Council will also have to decide if and how to fund the City’s portion of the costs, which consist primarily of the work required to construct an access driveway and drainage system at the park site.

Funds to build the park itself come from private contributions to Weston Dog Park Inc., a 501(c)(3) nonprofit organization established in 2016.

It would be the first time a selection committee had voted the proposal up or down. Previous councils referred the project to P&Z and Conservation and scheduled public voting, but neither acted to formally approve it or allocate funds.

A new diet

Once an appeals court’s final decision in November 2020 put an end to further litigation – at least regarding the 2018 preservation decision – the designs for the dog park as first proposed Times have come up with city cost estimates of around $550,000, more than three times the amount projected in 2018.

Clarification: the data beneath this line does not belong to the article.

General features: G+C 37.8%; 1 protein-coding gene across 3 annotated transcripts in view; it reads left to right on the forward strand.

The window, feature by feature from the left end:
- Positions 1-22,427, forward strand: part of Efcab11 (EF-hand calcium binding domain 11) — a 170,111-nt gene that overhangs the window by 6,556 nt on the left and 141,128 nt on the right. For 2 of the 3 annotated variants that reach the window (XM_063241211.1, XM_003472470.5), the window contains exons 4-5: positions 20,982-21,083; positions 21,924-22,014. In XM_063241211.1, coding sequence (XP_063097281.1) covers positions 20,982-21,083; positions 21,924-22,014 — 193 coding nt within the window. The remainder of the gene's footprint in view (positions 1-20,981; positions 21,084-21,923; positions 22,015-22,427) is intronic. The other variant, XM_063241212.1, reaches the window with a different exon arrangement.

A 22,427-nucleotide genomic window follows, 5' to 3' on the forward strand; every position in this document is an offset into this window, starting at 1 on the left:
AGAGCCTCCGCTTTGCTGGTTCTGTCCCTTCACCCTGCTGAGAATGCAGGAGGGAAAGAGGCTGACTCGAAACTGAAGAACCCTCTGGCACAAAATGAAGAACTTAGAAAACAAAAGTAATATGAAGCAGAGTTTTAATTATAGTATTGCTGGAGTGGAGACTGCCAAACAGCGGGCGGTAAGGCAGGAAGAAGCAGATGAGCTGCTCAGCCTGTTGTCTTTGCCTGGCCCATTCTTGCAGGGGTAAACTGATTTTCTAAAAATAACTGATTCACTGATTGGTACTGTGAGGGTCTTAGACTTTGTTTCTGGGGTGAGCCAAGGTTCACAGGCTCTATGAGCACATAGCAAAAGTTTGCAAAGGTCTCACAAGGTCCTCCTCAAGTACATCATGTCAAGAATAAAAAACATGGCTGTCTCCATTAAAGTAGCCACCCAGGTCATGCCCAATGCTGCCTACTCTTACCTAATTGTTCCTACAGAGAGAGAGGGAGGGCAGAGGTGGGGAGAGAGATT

A new design shrinks the park and brings the city’s construction costs down to 2018 levels, just under $176,000 for site clearing, grading, materials and storm drain structures.

The new design…

  • Reduced the size of the dog park from 3.6 acres to 2.8 acres.
  • Reduced the length of the driveway by almost two-thirds, from about 1,285 feet to about 450. This is accomplished in part by using an existing wooden road as a walking path to enter the park.
  • Reduced the number of parking spaces from 39 to 20.
  • Halves the size of a drainage retention system, the result of less impervious soil in a smaller parking area and shorter driveway.